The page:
Why Believe? I then turns to the person of Jesus and his claim to be the Eternal Son of God. In six closely-reasoned chapters, the reader is introduced to some of the principal passages of the New Testament—in the Gospels and Acts of the Apostles and the Pauline epistles—so as to understand the Scriptural foundations for our belief in the divinity of Christ and in the goodness of his New Law of charity. These chapters put on display a truly Catholic reading of the Bible, treating the Lord’s resurrection, his moral teaching, the establishment of the Mass and his Real Presence in the Holy Eucharist, and the Church as his enduring representative and Mystical Body here on earth. Certainly, these chapters have in view the common Protestant objections to Catholic belief, yet they also and more essentially respond to misconceptions about Jesus and his mission that are common in today’s culture.

The work of moral teaching and explanation of the Christian way of life that is found in volume 2 of Why Believe? also begins with a direct confrontation with secular culture. Much as the famous literary figure Don Quixote was guilty of seeing the world as he wished it to be, so is today’s relativist guilty of willful self-deception. If we are honest with ourselves—as we should be—we will soon recognize that even if we want to have the carte blancheof relativism as our own personal prerogative, we cannot truthfully say that we want others to treat us as though there were no moral truth. Nor, finally, when we look in the mirror of our own deepest aspirations, do we find room to doubt our desire to be good so that others will trust and love us. This personal and communal quest for goodness itself takes place on its own stage, the stage of human nature, and so Why Believe? II then examines that nature: that we are each of us body and soul with emotions and reason, creatures born from love and enabled to procreate in love, and children who may become parents. The truly liberating vision of human family life and sexuality that the Christian faith gives to the world is here gratefully unfolded, with appropriately medicinal responses to the common misconceptions of our day offered along the way.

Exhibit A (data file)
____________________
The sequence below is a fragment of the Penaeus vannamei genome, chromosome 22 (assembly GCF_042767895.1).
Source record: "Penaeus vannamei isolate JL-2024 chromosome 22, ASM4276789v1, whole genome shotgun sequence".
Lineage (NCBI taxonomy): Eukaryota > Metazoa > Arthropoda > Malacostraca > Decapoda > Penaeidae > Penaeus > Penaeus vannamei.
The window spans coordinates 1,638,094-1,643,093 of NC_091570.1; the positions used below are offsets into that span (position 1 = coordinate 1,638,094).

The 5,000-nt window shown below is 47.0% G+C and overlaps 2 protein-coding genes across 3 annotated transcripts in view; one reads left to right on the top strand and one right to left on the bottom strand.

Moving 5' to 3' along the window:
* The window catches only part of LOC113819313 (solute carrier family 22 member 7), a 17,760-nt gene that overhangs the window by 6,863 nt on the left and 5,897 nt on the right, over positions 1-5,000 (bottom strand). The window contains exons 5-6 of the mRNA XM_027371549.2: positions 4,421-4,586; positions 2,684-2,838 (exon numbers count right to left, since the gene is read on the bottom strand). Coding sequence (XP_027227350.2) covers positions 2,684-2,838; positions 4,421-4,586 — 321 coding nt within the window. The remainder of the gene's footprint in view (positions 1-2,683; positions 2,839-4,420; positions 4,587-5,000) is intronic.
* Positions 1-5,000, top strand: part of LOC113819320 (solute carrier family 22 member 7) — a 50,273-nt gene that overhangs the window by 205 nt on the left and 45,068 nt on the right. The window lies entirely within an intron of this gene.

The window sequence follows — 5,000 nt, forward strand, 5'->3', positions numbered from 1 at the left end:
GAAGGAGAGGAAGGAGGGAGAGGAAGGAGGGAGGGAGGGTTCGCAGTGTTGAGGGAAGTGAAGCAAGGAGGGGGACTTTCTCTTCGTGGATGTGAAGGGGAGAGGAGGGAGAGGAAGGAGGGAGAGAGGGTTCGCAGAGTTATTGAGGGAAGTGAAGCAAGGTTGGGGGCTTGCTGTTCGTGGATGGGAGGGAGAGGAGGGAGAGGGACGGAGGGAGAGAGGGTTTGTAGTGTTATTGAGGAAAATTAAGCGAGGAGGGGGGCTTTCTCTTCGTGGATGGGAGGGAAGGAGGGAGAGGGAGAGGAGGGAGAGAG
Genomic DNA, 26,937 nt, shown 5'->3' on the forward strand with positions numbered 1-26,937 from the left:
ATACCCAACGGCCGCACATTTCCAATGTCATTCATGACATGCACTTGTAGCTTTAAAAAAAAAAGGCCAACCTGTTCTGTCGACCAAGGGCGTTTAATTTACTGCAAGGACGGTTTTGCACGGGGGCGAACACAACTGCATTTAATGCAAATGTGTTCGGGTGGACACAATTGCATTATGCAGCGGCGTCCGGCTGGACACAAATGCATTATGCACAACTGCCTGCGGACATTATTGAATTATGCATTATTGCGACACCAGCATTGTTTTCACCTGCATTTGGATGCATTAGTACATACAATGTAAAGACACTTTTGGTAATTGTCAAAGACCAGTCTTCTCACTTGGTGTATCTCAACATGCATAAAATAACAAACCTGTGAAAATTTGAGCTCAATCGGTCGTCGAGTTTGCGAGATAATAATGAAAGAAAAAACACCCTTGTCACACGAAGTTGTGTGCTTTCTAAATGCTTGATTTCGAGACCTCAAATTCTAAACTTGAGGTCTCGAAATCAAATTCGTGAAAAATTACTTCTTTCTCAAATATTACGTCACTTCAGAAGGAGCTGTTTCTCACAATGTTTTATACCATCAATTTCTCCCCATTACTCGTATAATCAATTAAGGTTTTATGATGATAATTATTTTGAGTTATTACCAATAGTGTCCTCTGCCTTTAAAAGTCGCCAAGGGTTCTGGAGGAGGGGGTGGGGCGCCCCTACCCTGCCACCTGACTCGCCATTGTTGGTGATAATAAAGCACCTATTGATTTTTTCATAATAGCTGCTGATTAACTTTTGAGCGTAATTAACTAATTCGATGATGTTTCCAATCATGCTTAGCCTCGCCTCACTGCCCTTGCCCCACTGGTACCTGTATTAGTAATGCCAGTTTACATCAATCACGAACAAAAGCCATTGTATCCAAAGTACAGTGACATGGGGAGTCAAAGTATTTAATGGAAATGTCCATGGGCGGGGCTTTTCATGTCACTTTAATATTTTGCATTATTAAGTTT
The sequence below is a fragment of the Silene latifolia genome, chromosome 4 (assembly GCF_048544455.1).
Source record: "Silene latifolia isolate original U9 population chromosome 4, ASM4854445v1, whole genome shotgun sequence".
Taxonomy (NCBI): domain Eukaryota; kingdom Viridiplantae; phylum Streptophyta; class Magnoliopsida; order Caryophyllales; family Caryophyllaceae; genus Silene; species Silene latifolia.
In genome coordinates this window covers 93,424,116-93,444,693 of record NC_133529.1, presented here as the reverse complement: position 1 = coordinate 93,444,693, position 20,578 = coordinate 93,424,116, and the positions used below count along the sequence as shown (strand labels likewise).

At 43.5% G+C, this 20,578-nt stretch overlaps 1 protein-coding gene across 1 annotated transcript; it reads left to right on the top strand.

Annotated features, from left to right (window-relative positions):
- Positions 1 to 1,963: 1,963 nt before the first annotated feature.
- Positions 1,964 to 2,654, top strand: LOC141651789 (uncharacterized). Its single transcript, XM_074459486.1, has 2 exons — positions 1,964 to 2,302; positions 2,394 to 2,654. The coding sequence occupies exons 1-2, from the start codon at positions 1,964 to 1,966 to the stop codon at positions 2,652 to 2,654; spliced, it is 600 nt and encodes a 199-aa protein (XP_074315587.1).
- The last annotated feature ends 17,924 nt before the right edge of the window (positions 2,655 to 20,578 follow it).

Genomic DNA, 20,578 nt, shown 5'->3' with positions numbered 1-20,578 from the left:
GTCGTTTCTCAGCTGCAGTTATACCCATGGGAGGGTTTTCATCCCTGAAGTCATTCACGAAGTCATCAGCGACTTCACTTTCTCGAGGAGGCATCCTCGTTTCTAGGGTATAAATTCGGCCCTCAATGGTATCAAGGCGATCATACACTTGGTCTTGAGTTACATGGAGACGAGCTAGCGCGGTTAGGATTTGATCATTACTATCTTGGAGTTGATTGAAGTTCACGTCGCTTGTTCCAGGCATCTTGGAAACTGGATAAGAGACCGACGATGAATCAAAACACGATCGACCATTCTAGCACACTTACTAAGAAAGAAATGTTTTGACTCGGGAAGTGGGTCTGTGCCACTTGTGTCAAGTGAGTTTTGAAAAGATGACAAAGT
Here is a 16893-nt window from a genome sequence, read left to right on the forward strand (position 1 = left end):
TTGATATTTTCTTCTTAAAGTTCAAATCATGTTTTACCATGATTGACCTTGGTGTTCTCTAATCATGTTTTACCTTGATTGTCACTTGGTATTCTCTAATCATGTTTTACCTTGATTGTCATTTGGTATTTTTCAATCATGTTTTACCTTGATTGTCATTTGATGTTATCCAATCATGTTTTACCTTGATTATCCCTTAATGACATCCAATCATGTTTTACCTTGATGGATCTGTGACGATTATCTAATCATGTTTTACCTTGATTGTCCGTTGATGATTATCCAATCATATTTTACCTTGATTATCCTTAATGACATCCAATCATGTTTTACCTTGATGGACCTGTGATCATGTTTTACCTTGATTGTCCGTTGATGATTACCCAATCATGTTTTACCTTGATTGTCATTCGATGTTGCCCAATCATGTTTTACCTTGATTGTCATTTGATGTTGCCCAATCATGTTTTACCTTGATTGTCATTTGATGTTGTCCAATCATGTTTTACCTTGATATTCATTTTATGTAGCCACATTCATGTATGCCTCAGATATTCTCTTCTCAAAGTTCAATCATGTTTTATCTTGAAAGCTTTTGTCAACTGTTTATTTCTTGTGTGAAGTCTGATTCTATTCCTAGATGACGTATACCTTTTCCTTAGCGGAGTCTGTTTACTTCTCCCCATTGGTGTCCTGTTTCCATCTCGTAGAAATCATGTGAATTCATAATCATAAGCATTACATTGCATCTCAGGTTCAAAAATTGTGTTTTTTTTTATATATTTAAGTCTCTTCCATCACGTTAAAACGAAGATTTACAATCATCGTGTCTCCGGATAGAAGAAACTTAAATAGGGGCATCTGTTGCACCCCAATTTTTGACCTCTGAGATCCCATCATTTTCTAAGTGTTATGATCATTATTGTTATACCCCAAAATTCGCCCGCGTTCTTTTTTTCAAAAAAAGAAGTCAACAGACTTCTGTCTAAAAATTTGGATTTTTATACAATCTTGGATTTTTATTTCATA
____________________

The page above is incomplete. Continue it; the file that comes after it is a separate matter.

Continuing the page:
Having set the stage, the text then gives the players their direction, by examining the Christian understanding of human flourishing in terms of God’s law, the grace that enables us to keep it, and the virtues of character that grow in us when we do. Why Believe? II then examines the common way of life of Catholics, showing with the help of many examples from great Christians of the last century that making charity our aim, relying upon God’s grace given to us through the sacraments, and putting prayer and the prayerful reading of Sacred Scripture at the heart of our daily life will enable us to flourish and to find the happiness that this life affords. But remembering that this life is not our end and that this world is not our lasting home, Why Believe? II comes to a close with a frank examination of suffering and death, all within the horizon of our hope for eternal life and the vision of God’s face.

What is then new about the New Apologetics? Nothing less than the perpetual newness and freshness of the truth of the Catholic faith. The modern, secular world is old and tired. It is a purveyor of false optimism and an empty promise of earthly fulfillment. Reason rightly deployed brings us to the threshold of faith. A heart open to God and yearning for eternity hears the voice of the Beloved, and his offer of salvation is not only our unique hope of crossing the chasm of death but also the sure and trustworthy light for our steps on our pilgrimage back to the Father. 

The Cross or Nothing

The Cross or Nothing

Building Catholic Culture

Building Catholic Culture